Republicans urge Obama to pressure Democrats on trade deals
WASHINGTON (Reuters) - Top Republicans in the House of Representatives on Thursday called on President Barack Obama to "get his own party in line" behind the fast-track trade negotiation authority that he called for in his State of the Union address.
House Speaker John Boehner complained about opposition to the so-called trade promotion authority from Harry Reid, the top Senate Democrat, saying that this would hinder passage of a measure that Obama and many Republicans believe will fuel export and job growth.
"The president needs to engage on trade promotion authority," Boehner told reporters at a House Republican retreat in Cambridge, Maryland.
"So the question is, is the president going to stand up and lead on this issue? We cannot pass this bill without his help," Boehner said. "This is one of his own priorities. You would think that he would have the Senate majority leader working with him to pass trade promotion authority in order to expand opportunities for our fellow citizens."
The promotion authority would allow the Obama administration to speed up the negotiations for two massive free trade pacts that would cover about two-thirds of the world's international trade - a pan-Pacific trading bloc and a U.S. tie-up with the European Union.
Fast-track authority is seen as a litmus test of political support for these free trade deals, which have been opposed by some of Obama's power bases - unions, environmentalists and consumer groups, who often worry about lost jobs and weaker labor and pollution restrictions.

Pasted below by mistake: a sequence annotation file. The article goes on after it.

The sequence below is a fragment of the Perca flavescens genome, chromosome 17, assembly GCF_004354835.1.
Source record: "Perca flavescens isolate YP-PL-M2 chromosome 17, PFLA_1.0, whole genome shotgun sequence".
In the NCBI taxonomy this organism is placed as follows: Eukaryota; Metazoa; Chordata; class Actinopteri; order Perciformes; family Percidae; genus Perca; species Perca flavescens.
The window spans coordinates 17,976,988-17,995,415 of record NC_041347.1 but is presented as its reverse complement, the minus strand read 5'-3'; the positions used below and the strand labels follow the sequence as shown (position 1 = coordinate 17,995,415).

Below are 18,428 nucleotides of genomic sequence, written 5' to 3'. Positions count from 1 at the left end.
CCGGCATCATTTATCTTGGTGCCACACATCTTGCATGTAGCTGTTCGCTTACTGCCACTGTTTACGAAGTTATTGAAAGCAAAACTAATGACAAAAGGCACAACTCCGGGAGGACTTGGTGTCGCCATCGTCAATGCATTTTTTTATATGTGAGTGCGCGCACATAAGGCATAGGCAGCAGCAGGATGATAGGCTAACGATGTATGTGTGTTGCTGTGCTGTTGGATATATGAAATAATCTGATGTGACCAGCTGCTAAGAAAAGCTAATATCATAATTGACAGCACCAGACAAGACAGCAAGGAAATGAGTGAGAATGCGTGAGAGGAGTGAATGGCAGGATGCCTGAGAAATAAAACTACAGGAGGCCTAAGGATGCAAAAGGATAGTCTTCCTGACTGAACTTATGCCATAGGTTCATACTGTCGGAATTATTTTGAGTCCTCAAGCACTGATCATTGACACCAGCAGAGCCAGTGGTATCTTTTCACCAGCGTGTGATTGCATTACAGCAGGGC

Reid, the Democratic Senate Majority Leader, said on Wednesday he was "against fast track" and urged a slow approach to trade negotiations.
"I think - that everyone would be well advised just to not push this right now," said Reid, who is from Nevada.
Representative Kevin McCarthy, the third-ranking House Republican, also called on Obama to "get his own party in line" on the trade issue.
"The president's State of the Union said he had a phone and a pen. I think the first phone call actually has to be to Harry Reid, to talk about trade," McCarthy said.
White House Spokesman Jay Carney, speaking aboard Air Force One, told reporters on Thursday that Obama has long known about Reid's opposition to trade promotion authority but decided to emphasize his determination to push for expanded trade.
"The president's commitment was made clear again in the State of the Union address. Very important opportunity to expand trade, to not cede this territory to our competitors and the president will continue to press to get it done," Carney said.
While some Republicans affiliated with the conservative Tea Party movement are also skeptical of fast-track trade authority because it increases the president's power, many mainstream, pro-business Republicans support it as a means of boosting exports.
"Expanded trade means more opportunities for Americans, more exports," Boehner said.
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